Siri-ously DARPA

Apple’s voice-control technology for its upcoming iPhone 4S was spun out of DARPA.



Don’t let her dulcet voice and easygoing, eager-to-please manner fool you. Behind Siri, the voice-controlled personal assistant app destined to power Apple’s iPhone 4S, lies the heart of a hardened combat veteran. That’s because the technology was spun out of the Defense Advanced Research Projects Agency (DARPA), the Pentagon’s high-tech research and development arm.

While Siri was developed as cognitive software with artificial intelligence baked into its code–designed to learn from experience and respond to ever-changing threats on the battle field–iPhone users will find more prosaic uses for it as a hands-free replacement for the touch screen. It’ll even decipher drunken slurs, so you can order your phone to order a pizza for delivery, text a friend, read email back to you, turn on music, search for the nearest Starbucks bathroom, and who knows: Maybe your phone will get so smart it will know what you want before you ask. Once there was Ask Jeeves. Now there’s the ever mobile Siri.

For now it can only respond to simple commands, but the technology underlying it is anything but. The problem with most speech recognition technology has been that it has a hell of a time with all-too human variations in speech–accents, dialects, intonation, enunciation, and slang. Tell it you want to hide under “a rock” and it might tell you about “Iraq.” Like the dream of the paperless office, which the advent of the personal computer was supposed to herald, speech recognition often makes more work than it saves. Siri promises to change all that, and you should thank the wizards at DARPA. While they didn’t create the technology, they incubated it.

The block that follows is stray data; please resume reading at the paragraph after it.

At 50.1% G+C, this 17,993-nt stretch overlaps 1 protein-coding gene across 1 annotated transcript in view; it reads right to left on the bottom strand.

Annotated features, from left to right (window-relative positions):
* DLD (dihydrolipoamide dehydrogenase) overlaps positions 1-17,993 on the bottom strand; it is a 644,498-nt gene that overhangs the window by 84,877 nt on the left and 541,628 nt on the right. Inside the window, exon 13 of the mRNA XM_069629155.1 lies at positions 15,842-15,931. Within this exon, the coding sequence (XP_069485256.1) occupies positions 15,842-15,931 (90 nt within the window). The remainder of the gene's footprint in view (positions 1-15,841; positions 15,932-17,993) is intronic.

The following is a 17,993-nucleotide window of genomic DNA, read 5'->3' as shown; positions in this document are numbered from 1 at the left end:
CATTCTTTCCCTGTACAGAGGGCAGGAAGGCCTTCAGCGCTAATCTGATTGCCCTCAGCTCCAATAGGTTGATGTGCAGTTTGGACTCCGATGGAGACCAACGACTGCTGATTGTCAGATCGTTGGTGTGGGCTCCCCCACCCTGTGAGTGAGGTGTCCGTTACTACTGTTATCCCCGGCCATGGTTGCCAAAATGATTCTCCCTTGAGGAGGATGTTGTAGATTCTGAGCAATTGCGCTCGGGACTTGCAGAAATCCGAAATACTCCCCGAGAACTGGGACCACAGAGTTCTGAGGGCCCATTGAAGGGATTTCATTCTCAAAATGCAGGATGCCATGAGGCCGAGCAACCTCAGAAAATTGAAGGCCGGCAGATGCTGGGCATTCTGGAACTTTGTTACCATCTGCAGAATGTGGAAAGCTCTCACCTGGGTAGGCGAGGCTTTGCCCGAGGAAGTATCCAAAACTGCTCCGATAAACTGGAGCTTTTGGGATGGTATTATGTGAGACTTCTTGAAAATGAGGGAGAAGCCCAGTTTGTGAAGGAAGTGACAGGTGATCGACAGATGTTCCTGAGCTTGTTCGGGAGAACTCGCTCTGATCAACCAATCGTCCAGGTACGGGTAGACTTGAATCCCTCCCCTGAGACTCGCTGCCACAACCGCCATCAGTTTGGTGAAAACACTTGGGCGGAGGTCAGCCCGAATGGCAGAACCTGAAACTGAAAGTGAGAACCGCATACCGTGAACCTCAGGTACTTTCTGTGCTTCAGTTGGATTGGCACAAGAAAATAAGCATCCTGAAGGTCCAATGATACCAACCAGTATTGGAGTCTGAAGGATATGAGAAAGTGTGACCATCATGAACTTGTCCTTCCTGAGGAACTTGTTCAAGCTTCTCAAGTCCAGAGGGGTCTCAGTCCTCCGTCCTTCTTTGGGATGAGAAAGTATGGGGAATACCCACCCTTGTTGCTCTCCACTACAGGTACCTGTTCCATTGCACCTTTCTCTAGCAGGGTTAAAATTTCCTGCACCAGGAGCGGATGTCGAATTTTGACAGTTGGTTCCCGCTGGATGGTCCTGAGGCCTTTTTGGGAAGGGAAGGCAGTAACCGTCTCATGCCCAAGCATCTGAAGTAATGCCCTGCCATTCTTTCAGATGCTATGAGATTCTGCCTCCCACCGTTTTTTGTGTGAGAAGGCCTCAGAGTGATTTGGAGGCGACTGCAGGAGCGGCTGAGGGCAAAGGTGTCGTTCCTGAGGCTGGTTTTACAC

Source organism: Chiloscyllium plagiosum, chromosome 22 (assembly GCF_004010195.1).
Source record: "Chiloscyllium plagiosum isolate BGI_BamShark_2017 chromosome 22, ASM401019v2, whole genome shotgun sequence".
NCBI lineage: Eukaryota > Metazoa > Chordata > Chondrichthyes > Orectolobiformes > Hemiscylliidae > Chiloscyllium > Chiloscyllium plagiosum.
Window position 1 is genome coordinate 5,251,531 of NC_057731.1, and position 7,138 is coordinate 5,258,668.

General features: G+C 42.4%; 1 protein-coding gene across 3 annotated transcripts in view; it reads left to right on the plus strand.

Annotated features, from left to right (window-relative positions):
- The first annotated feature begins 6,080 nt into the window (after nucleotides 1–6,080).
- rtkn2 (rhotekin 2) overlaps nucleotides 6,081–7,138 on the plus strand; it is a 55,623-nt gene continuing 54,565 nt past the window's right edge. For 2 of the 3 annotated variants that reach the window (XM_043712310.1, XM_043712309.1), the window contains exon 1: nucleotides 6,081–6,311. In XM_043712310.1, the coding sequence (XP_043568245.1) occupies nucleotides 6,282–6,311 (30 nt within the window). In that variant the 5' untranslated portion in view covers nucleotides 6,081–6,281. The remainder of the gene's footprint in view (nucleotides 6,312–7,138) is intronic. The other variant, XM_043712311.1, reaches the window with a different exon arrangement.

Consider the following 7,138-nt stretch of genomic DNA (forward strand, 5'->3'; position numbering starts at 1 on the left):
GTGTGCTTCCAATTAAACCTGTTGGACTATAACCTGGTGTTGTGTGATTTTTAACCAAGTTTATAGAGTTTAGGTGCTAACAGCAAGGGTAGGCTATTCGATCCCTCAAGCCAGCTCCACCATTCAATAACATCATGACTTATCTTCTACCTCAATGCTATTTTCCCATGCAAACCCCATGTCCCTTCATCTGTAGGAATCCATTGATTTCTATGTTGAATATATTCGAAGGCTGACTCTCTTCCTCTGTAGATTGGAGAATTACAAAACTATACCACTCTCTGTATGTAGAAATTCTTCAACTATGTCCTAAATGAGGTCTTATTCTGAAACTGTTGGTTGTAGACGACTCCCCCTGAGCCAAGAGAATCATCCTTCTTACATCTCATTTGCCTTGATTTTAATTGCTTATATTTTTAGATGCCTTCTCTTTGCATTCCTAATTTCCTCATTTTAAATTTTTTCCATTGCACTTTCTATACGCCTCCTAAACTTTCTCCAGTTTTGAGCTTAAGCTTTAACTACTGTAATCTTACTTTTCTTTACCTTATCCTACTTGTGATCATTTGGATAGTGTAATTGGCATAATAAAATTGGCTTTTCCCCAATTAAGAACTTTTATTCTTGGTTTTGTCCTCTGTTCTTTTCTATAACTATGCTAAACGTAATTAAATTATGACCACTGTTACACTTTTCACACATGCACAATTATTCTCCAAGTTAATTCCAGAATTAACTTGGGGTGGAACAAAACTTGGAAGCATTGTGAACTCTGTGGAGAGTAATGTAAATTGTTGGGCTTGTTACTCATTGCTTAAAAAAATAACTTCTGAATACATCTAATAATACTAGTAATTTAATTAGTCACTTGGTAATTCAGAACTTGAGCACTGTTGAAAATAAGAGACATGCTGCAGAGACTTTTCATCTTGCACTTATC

I visited the agency in August to interview DARPA director Regina Dugan and heard a common expression tossed around its hallways. For a project to be worthy it has to be “DARPA hard.” It describes an agency that’s unafraid of thinking big and sometimes failing spectacularly. Over the last half century, DARPA technology has led to predator drones, night vision goggles, GPS, and even the Internet. It’s invested heavily in telesurgery, exoskeletons that function like wearable robots, landmine detection (including one technique that relies on honeybees), a flying car, handheld speech translation, and biosensors, as well the usual deadly array of guns, bombs, stealth planes and missiles. One intriguing DARPA-funded invention in development seems right out of a James Bond movie: a miniature robot that flies like a hummingbird and is equipped with a built-in camera capable of transmitting live video. 



Over the years DARPA has conjured up other far out, comic book worthy schemes, many of which never made it out of the laboratory: Steam-powered robots that would fuel themselves by eating everything in their path, ripping trees, shrubs and other biomass and stuffing them into built-in furnaces; telepathic spies who the agency hoped could use their psychic powers to spy on remote targets; a futures market to predict terrorist attacks, which was largely a victim of timing, coming not long after 9/11 and leading to public outcry; and, developed during the Vietnam War, a mechanical elephant to cut through dense jungle.